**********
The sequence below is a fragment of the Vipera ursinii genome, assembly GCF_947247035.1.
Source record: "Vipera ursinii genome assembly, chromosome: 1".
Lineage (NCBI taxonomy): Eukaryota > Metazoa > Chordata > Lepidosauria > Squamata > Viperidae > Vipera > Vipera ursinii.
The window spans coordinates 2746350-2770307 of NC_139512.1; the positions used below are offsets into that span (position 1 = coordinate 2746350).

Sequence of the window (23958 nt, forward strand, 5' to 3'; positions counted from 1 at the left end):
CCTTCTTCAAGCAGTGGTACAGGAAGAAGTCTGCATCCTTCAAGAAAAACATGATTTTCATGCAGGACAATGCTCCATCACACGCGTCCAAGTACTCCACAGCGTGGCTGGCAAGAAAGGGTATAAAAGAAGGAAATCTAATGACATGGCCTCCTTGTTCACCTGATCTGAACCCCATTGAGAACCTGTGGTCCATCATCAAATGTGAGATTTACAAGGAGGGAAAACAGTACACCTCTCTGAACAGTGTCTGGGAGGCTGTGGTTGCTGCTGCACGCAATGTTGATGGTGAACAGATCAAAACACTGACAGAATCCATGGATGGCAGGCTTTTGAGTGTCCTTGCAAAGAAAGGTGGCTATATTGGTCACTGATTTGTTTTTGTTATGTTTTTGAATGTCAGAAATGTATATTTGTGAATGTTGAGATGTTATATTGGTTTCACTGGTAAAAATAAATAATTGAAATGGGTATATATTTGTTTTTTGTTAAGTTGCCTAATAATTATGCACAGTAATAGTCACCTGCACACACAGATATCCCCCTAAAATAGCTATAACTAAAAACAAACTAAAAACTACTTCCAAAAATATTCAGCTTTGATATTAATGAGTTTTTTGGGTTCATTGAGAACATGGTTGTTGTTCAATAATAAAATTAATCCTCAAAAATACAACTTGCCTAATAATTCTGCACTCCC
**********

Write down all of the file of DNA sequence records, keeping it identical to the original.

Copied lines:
The sequence below is a fragment of the Vipera ursinii genome, assembly GCF_947247035.1.
Source record: "Vipera ursinii genome assembly, chromosome: 1".
Lineage (NCBI taxonomy): Eukaryota > Metazoa > Chordata > Lepidosauria > Squamata > Viperidae > Vipera > Vipera ursinii.
The window spans coordinates 2746350-2770307 of NC_139512.1; the positions used below are offsets into that span (position 1 = coordinate 2746350).

Sequence of the window (23958 nt, forward strand, 5' to 3'; positions counted from 1 at the left end):
CCTTCTTCAAGCAGTGGTACAGGAAGAAGTCTGCATCCTTCAAGAAAAACATGATTTTCATGCAGGACAATGCTCCATCACACGCGTCCAAGTACTCCACAGCGTGGCTGGCAAGAAAGGGTATAAAAGAAGGAAATCTAATGACATGGCCTCCTTGTTCACCTGATCTGAACCCCATTGAGAACCTGTGGTCCATCATCAAATGTGAGATTTACAAGGAGGGAAAACAGTACACCTCTCTGAACAGTGTCTGGGAGGCTGTGGTTGCTGCTGCACGCAATGTTGATGGTGAACAGATCAAAACACTGACAGAATCCATGGATGGCAGGCTTTTGAGTGTCCTTGCAAAGAAAGGTGGCTATATTGGTCACTGATTTGTTTTTGTTATGTTTTTGAATGTCAGAAATGTATATTTGTGAATGTTGAGATGTTATATTGGTTTCACTGGTAAAAATAAATAATTGAAATGGGTATATATTTGTTTTTTGTTAAGTTGCCTAATAATTATGCACAGTAATAGTCACCTGCACACACAGATATCCCCCTAAAATAGCTATAACTAAAAACAAACTAAAAACTACTTCCAAAAATATTCAGCTTTGATATTAATGAGTTTTTTGGGTTCATTGAGAACATGGTTGTTGTTCAATAATAAAATTAATCCTCAAAAATACAACTTGCCTAATAATTCTGCACTCCC